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Jack is my beautiful, soon to be 12-year-old, German Shepherd. I found him wandering the streets when he was only six weeks old. He was such a timid little guy, very scared from being abandoned as a puppy.
I already had two dogs, both strays, but could not resist rescuing him. I was in love the minute I saw those gentle eyes...and those ears (one was sticking up as it should and the other ear, still not developed, flopped over). He was so adorable and funny looking. And even though Jack found the most loving home for life, he always remained a rather shy and completely docile dog, which is quite uncharacteristic of his breed. My vet always jokes that Jack is a "Lab trapped in a Shepherd's body!” But Jack proved just how tough he really is, this past September, when he faced the fight of his life against cancer.
Soon after Labor Day, Jack came running over to me with a slight limp in his left front leg. At first I just thought he was getting a little arthritic, after all he was 11 and a half at the time. So I gave him an anti –inflammatory medication, at my vet's suggestion, because that had always helped with any lameness issues in the past. Well, almost two weeks went by and I could see he was getting worse. Then one night I looked at Jack's leg and my heart stopped. There was a slight bulge half way up. I immediately went on the Internet, which can be both a blessing and a curse, and all his symptoms pointed to bone cancer. The next day I took Jack to the vet, and the x-rays confirmed the devastating news. Jack had a tumor.
The vet wanted to send us to a specialist so they could do a biopsy, but I refused. I had been through this hell five years before. I had lost one of my others dogs, Shiner, to cancer in the most brutal way after being forced to amputate his left front leg—(yes, the same leg as Jack's). I vowed NEVER to put another pet through that ordeal again. So, in my determination to help Jack in the most non-invasive way, I found a holistic veterinarian who had very encouraging results using only herbs to treat all forms of cancer in pets. No such luck for Jack who refused to take the required 24 pills a day. Plus, I could see the tumor progressing.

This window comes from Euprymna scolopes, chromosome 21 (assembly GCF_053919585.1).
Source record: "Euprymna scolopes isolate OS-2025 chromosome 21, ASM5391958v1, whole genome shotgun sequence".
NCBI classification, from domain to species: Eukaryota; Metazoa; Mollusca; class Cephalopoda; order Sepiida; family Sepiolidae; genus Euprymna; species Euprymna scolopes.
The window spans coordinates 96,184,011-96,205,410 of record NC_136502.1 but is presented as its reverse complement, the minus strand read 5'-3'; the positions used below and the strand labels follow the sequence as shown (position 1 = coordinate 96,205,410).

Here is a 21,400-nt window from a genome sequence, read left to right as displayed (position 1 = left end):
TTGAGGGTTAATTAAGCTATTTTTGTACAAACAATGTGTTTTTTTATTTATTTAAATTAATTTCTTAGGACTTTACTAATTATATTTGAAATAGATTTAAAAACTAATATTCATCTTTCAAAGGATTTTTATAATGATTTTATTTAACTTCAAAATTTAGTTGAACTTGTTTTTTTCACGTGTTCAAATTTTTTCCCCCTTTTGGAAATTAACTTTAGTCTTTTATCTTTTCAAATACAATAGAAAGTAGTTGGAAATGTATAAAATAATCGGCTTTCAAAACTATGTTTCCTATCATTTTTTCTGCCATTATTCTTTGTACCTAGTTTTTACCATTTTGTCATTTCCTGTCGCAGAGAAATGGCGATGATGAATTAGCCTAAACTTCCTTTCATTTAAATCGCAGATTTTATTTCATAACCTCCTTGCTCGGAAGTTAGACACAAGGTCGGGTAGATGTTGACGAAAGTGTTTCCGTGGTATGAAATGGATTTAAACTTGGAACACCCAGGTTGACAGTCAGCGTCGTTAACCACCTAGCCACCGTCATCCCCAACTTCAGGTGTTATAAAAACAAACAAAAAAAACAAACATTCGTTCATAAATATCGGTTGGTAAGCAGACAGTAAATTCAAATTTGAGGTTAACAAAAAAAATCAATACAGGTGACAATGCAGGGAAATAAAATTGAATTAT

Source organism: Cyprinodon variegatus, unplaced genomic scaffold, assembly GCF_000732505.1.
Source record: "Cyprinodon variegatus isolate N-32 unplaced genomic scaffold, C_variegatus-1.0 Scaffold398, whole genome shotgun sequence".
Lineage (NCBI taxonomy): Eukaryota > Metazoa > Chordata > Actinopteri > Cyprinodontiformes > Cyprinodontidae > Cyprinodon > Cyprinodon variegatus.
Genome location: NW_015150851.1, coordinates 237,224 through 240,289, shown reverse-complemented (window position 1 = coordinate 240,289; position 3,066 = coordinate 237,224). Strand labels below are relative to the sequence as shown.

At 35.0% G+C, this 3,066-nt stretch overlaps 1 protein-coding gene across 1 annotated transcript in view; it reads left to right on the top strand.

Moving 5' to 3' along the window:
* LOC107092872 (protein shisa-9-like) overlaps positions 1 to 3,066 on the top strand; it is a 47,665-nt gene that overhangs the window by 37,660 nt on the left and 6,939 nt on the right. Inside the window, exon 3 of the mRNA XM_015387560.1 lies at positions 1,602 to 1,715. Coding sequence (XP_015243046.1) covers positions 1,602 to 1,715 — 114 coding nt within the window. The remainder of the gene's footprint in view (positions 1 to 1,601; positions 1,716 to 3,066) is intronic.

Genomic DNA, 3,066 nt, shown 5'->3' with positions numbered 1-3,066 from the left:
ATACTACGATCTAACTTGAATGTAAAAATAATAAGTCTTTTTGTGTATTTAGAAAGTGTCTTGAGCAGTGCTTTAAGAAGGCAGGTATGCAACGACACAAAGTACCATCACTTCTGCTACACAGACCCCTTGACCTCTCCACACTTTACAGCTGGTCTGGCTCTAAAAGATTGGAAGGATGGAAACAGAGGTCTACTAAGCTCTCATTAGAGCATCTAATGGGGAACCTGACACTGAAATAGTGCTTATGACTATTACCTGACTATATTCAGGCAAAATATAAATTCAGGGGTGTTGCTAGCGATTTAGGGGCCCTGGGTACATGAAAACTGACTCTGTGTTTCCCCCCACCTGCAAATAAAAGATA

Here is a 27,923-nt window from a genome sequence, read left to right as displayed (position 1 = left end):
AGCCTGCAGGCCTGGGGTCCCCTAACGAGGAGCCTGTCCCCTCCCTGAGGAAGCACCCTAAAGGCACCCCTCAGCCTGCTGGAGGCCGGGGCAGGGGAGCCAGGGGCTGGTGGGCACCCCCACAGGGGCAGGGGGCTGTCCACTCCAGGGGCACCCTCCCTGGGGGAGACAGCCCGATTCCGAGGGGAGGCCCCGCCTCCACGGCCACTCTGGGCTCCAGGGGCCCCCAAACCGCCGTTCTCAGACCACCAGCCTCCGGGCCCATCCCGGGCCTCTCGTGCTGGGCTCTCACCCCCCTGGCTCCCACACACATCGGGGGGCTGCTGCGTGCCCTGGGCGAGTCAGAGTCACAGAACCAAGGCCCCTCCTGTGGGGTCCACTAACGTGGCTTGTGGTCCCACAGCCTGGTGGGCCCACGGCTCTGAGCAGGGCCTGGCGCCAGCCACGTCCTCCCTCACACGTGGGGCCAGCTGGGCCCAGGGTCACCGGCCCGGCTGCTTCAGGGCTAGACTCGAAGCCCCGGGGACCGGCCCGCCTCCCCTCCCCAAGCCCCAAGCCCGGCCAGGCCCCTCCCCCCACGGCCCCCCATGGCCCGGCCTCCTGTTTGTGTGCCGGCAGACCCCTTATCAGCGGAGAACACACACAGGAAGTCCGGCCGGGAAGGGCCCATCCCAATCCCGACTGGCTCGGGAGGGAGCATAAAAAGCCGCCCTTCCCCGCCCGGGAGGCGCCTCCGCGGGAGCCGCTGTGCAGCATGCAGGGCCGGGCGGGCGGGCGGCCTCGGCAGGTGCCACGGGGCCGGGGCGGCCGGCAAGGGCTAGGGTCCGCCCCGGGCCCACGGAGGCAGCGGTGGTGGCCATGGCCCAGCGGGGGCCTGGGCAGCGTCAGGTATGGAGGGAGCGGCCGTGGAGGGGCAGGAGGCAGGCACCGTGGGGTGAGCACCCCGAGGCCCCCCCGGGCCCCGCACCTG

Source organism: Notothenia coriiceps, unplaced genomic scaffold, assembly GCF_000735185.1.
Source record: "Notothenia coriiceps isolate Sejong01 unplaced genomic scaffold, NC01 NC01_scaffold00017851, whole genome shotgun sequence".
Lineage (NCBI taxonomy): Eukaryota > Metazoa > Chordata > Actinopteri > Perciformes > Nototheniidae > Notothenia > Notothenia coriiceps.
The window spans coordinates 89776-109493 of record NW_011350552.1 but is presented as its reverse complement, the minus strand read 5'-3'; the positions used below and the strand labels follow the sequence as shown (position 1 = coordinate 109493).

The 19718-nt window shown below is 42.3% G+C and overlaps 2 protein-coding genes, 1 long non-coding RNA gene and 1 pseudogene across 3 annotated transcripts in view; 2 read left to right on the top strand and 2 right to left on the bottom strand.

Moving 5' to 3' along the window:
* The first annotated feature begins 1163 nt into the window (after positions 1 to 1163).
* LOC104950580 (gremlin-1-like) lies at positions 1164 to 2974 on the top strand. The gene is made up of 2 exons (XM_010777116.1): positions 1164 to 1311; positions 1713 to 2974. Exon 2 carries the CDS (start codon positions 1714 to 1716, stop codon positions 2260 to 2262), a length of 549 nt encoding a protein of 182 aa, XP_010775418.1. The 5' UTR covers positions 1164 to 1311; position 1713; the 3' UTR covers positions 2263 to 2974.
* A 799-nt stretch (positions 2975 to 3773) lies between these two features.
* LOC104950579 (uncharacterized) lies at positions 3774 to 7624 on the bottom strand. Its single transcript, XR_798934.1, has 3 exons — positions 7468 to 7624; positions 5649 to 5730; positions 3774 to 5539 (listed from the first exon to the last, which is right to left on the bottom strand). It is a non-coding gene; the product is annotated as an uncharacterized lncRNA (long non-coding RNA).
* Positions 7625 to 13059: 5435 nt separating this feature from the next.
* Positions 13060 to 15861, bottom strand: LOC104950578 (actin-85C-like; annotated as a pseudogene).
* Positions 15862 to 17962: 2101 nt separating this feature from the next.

Determined to find a cure, I took Jack to yet another holistic vet, who had some success with intravenous Vitamin C. I was desperate and praying for a miracle. But while Jack was having the procedure, my worst nightmare became a reality. He fractured his cancer-ridden leg. Just writing that makes me sick to my stomach all over again. As I truly believe everything happens for a reason, this final blow forced me to do what I vowed I would never do again. Amputate my dog’s leg. I had no choice. Otherwise he would have had to be put down immediately and that was just inconceivable to me.
The decision was made more bearable when Dr. Post, Jack’s oncologist and a very special man, looked at my dog and said: "Jill, besides the leg, I can tell by looking that this is a healthy dog. He will be okay!" So, on November 2nd 2006, after extensive blood work, two chest x-rays, abdominal sonograms and a complete bone scan (to make sure the cancer had not spread), we went forward with the surgery.
Jack came through it brilliantly and, thanks to The Center for Specialized Vet Care, I made it through as well. You see, this is one of the only facilities in the country that allows you to stay overnight with your pet, right out of surgery!! It’s appropriately called the Compassionate Care Unit. Let me tell you, that facility is a lifesaver in more ways than one. Just being able to be with Jack moments after he came out of the anesthesia and having his tail wag when he saw me, made me realize I made the right decision.
Then there was the recovery and adjustment to his new body on 3 legs. Every time he fell, I almost went into cardiac arrest. Yet he really got the hang of it quickly, probably because he had only been using 3 legs for some time before due to the painful cancer. Next, Jack had to endure chemotherapy, which I had also vowed I would never put a pet through. But, as I later found out, chemo is quite different for animals than it is for humans. Pets usually do very well, with no noticeable symptom like the hair-loss or extreme gastrointestinal problems. Plus, amputation alone is usually not enough to protect a pet against this dreaded disease.
Even though you never know "if" or "when" cancer will rear its ugly head again...every time he runs to the door with his tail wagging, begs for food, leaps up the stairs, rolls in the mud, plays with my other three dogs, jumps up to kiss the horses on the lips, or cuddles up in my lap snoring away...I know I did the best thing for my precious Jack. And so does he.